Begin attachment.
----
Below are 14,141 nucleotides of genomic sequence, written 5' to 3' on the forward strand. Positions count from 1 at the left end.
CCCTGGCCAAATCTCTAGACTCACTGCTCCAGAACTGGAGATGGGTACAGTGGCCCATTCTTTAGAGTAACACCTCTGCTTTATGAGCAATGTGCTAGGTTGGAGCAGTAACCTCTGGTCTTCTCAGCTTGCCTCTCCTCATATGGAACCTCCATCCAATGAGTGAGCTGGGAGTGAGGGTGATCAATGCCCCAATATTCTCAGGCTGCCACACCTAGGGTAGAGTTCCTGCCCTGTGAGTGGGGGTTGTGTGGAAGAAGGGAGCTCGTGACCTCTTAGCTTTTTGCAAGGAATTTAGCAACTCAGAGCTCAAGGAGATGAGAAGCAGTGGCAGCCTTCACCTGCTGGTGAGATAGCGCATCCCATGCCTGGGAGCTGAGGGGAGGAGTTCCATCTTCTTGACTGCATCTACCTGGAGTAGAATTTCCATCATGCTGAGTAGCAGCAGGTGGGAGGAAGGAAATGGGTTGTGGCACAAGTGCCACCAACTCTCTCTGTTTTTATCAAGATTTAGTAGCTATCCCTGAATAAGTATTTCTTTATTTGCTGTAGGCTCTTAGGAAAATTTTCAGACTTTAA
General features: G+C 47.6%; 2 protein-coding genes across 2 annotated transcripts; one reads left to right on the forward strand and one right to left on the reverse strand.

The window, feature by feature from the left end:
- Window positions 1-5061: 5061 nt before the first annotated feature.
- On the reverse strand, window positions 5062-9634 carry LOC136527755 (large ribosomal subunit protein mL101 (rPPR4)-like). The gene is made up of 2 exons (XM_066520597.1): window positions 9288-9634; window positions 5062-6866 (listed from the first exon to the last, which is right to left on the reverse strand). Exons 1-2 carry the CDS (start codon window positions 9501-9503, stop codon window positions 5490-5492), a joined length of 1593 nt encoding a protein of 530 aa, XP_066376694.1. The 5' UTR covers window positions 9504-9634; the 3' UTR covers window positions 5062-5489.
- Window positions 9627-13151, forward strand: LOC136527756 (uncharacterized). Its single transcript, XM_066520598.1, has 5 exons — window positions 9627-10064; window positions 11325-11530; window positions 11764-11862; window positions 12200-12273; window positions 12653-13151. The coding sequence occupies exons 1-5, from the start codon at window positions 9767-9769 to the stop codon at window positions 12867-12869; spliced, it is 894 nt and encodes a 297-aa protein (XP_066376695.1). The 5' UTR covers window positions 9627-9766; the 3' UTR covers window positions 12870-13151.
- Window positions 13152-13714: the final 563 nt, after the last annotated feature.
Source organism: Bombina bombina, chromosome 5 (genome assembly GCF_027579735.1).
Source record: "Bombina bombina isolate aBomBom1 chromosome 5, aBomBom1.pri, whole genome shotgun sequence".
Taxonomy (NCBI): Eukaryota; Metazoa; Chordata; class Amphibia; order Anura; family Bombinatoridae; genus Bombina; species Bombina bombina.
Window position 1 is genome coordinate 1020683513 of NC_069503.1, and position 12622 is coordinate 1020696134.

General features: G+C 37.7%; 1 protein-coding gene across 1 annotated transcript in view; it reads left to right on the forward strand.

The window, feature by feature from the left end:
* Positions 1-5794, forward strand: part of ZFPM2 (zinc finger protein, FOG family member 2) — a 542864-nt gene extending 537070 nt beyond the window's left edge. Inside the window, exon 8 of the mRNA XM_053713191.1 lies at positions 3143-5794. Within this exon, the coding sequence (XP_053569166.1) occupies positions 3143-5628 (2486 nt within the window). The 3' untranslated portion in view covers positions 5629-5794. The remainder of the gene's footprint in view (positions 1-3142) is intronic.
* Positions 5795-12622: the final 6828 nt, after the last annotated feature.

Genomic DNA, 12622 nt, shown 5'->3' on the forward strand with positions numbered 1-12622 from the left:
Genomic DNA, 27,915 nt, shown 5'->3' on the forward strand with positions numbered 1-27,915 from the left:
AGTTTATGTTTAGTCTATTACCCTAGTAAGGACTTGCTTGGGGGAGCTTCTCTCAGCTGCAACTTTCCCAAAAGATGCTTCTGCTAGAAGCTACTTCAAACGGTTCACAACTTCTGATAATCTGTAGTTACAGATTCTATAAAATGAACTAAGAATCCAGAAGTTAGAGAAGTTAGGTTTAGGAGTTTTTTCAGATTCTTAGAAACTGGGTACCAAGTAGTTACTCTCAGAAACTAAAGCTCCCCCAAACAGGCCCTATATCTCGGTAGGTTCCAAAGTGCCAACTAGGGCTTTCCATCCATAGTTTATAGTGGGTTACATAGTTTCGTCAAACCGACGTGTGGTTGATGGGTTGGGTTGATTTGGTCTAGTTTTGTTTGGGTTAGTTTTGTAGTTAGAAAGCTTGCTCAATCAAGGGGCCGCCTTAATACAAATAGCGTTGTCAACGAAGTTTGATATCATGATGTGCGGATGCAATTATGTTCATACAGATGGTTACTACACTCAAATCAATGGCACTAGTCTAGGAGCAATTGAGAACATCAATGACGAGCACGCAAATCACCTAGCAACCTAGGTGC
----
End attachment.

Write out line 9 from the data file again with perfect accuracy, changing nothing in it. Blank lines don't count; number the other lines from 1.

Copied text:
Source organism: Bombina bombina, chromosome 5 (genome assembly GCF_027579735.1).